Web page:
However, she adds: “There are a few good measures in the bill. The provisions on rogue landlords, letting agents and the introduction of a brownfield register are welcome, but they simply don’t go far enough to protect renters or encourage the building of truly affordable homes.

“The overall effect of this legislation will be to inflict further harm on those already suffering and to drag more people into the housing crisis. It will decrease the amount of social housing, fail to bring down sky-high rental costs and do nothing to keep people warm in their homes.

“For example, the bill should have looked at ways to make rents fall, but it doesn’t even go as far as bringing in smart rent controls to keep them in line with inflation.”

She concludes: “The housing crisis we’re facing is the result of botched policies by successive Governments, and this latest bill is set to compound that failure.”1

What are your views on the new bill?


Evictions Specialist Calls for Rogue Tenant Blacklist

The Housing and Planning Bill is returning to the House of Commons today to be debated by politicians, following a Government consultation titled Tackling rogue landlords and improving the private rental sector.

The bill proposes introducing a blacklist of persistent rogue landlords and letting agents. In response to the plans, Paul Shamplina, the Founder of evictions firm Landlord Action, is calling for a similar list of persistent rogue tenants and for this to be made public.

Evictions Specialist Calls for Rogue Tenant Blacklist

Evictions Specialist Calls for Rogue Tenant Blacklist

Some of the key points in the consultation were: Introducing banning orders and civil penalties of up to £5,000 for rogue landlords; speeding up the repossessions process for abandoned properties; and compiling a rogue landlord and agent blacklist.

At present, it is proposed that the blacklist of landlords and agents would be made available to local authorities and central Government, allowing officials to keep track of those that have committed offences.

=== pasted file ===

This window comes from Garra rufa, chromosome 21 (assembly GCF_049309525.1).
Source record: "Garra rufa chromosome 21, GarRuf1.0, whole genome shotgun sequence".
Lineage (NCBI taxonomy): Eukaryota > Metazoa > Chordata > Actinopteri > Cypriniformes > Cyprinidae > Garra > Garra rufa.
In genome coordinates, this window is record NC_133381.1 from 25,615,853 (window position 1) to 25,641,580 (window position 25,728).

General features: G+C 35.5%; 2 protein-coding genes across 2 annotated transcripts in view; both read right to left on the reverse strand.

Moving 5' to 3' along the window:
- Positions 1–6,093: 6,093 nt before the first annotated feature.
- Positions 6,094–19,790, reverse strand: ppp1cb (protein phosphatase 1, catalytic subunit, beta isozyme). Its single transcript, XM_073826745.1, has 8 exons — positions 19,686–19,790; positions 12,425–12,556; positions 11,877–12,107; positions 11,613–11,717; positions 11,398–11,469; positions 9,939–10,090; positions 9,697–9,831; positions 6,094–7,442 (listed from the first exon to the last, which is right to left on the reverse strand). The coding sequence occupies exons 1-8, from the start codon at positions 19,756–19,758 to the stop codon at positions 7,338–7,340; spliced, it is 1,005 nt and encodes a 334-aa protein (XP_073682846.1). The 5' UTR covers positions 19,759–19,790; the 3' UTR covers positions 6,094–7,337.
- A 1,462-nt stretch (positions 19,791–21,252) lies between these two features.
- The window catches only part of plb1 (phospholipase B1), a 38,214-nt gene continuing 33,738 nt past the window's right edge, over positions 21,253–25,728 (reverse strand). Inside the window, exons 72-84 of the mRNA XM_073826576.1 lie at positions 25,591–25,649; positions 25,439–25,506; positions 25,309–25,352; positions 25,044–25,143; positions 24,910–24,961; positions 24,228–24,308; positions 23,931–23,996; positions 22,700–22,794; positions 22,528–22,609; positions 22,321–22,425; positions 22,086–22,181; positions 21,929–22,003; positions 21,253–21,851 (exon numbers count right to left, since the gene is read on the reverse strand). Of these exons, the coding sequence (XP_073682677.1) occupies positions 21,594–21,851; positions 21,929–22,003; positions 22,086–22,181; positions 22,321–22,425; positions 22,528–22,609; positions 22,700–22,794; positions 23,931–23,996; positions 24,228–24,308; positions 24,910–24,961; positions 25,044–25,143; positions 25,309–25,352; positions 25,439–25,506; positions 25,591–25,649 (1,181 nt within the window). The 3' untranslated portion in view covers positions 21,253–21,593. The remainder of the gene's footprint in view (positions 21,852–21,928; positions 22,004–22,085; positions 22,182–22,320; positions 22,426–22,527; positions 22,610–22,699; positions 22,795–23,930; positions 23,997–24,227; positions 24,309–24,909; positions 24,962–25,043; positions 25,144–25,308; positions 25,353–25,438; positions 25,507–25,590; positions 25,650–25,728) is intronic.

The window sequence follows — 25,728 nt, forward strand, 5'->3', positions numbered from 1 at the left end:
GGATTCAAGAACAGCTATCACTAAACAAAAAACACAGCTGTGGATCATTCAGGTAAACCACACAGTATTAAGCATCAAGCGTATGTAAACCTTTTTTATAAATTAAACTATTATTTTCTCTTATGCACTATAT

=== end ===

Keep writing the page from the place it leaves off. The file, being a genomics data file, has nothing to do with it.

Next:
Shamplina, who was part of the consultation, is urging the Government to show greater equality within the private rental sector.

He argues that if there is a blacklist of rogue landlords and agents, this should also include agents that have multiple money judgements against them by landlords for non-payment of rent. He also believes that all private rental sector associations and redress schemes should put their banned members on the list. In addition, he thinks the list should include rogue tenants and that all of the information should be made available to the public.

He explains his opinion: “We are constantly hearing about rogue landlords and agents. But to address issues in the private rental sector, we should also consider rogue tenants.

“Last year, there were 161,000 possession claims issued in England and Wales. At present, there is no central database where possession orders with money claims are registered, as the courts do not recognise possession claims with arrears as a County Court Judgement. If they did, this information would show up on tenant referencing.

“At present, a rogue tenant can move from property to property running up rent arrears and it does not show up on referencing unless the landlord goes to additional expense of trying to enforce the money order. If we are to protect landlords at pre-let stage, in the same way we wish to protect tenants, this should also be made available.”

Shamplina continues: “The Government is clearly committed to improving standards in the PRS. One of the greatest challenges is finding a balance between supporting good landlords and agents, whilst cracking down on criminal activity without burdening the sector with unnecessary, expensive regulation.

“I believe that one of the best ways to do this is by giving the consumer – landlords and tenants – access to information; allowing them to have freedom of choice about who they rent from.”

Of those that responded to the Government consultation, 92% agreed that there should be a blacklist of persistent rogue landlords and agents. Shamplina believes that making this information available to the wider public will support reputable landlords and letting agents, and act as a deterrent.

Right to Rent Code of Practice Updated

Published On: January 4, 2016 at 9:57 am


Categories: Landlord News

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Right to Rent Code of Practice Updated

Right to Rent Code of Practice Updated

The Right to Rent scheme will be implemented in under a month, and the Government has updated its statutory code of practice to help landlords and letting agents get to grips with the new laws.